From Publishers Weekly
Schwartz (The Living Energy Universe), director of the Human Energy Systems Laboratory at the University of Arizona, proposes "working with a group of top mediums who have consistently received messages, supposedly from the dead," to investigate whether or not there is indeed life after death. Armed with consummate authority (e.g., logic, scientific research and the focus of a recent HBO documentary), the book progresses through the lab's findings. Of particular fun are the session transcripts, which include running commentary provided by lead investigators. (One sitter describes a medium's performance as "dead on.") That their data will convince readers, the authors believe, is a foregone conclusion: "[E]ven skeptics will begin to evolve as a result of these findings." Yet the story comes off like high-grade magic or a splendid infomercial. Despite the reliance on experts (such as magicians, scientists and videographers), the narrative has the suspect tone of a sideshow barker. All the same, Schwartz embraces an admirable passion for curious knowledge and adamantly resolves to uphold his survival-of-consciousness hypothesis until research proves otherwise.
Copyright 2002 Cahners Business Information, Inc.
Schwartz has long been interested in the possible survival of consciousness after death. With Simon's assistance, he reports on his and fellow psychologist Linda Russek's increasingly scientific experiments to determine whether consciousness survives death--experiments that HBO publicized in a program that unfortunately downplayed the science in them. The second and third experiments involved some silent-sitter time, when the spirit mediums involved had to make observations without being able to ask questions, and also wholly quiet times. The results, particularly of the second and third experiments, showed definite examples of precognition and surprisingly accurate observations by the mediums. Lengthy presentation of some of the sessions with the mediums figure in the text, and 90 pages of scientific reports demonstrate the scientific foundation for Schwartz and Russek's work, as does their earlier book The Living Energy Universe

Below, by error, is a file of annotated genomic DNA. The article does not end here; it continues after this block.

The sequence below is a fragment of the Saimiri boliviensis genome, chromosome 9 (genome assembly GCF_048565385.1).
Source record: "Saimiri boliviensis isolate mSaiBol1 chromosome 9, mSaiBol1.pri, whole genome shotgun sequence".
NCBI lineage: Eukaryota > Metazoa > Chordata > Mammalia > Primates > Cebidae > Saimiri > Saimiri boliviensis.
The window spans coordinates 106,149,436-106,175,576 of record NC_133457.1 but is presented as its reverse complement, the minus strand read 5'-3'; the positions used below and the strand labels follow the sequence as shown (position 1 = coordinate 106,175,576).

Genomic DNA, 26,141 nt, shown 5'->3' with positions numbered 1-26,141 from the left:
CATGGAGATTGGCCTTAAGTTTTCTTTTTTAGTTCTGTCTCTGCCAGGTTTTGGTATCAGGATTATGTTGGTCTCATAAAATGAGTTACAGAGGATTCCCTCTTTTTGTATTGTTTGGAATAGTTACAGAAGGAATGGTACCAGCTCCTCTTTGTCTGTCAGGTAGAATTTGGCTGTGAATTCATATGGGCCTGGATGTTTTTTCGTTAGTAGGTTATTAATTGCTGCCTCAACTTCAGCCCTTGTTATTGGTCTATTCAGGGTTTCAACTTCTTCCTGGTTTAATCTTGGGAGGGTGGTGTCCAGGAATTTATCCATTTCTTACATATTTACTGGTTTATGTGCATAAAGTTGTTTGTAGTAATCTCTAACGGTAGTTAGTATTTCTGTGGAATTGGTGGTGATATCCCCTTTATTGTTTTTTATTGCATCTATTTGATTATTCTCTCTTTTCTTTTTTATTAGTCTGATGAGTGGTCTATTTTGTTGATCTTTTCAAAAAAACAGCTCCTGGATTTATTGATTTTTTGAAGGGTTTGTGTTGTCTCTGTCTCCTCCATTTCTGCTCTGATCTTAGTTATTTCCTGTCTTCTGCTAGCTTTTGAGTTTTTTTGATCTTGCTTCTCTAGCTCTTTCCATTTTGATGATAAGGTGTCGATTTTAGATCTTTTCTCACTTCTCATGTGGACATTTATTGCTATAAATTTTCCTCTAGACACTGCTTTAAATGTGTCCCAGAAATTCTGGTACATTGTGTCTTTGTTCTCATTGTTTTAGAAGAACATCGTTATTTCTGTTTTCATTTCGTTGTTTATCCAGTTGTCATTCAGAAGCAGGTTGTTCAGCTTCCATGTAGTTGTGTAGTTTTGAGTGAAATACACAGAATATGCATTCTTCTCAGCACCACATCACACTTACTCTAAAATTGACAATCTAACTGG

(1999). The Afterlife Experiments
should provoke considerable discussion, which, once the reactions of those who refuse to look at the data are discarded, should be of value for further investigation in this controversial field. William BeattyCopyright © American Library Association. All rights reserved